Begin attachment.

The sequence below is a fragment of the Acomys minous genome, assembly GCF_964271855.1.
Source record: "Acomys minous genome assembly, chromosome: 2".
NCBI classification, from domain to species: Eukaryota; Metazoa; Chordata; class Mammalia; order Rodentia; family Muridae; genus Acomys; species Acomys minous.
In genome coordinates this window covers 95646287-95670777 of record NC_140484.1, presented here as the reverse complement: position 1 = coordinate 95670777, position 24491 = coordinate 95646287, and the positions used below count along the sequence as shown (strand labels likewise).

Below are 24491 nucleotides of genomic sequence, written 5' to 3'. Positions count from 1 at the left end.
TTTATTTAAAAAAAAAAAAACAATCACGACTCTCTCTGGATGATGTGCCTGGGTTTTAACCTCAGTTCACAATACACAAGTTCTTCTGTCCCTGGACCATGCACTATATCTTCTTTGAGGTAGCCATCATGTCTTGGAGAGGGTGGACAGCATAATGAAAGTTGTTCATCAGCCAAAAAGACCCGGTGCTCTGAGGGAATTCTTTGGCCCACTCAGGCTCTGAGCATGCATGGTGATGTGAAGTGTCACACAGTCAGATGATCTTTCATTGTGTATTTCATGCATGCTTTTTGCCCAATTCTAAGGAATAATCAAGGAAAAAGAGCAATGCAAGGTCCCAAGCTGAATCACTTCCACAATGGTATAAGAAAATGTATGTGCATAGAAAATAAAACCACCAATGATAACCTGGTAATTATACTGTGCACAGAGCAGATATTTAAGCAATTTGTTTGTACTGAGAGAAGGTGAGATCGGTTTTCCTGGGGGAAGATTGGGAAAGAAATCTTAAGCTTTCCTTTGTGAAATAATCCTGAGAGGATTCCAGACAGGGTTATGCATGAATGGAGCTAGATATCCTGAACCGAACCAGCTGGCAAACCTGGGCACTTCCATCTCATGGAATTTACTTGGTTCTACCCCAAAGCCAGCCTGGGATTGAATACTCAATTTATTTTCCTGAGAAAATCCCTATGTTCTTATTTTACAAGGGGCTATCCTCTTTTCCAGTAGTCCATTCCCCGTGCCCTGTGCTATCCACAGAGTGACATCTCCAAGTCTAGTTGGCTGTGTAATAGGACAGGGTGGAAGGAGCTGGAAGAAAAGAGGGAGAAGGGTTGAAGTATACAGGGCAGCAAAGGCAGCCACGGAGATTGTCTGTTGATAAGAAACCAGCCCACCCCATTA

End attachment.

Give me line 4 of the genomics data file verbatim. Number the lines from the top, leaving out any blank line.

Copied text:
In genome coordinates this window covers 95646287-95670777 of record NC_140484.1, presented here as the reverse complement: position 1 = coordinate 95670777, position 24491 = coordinate 95646287, and the positions used below count along the sequence as shown (strand labels likewise).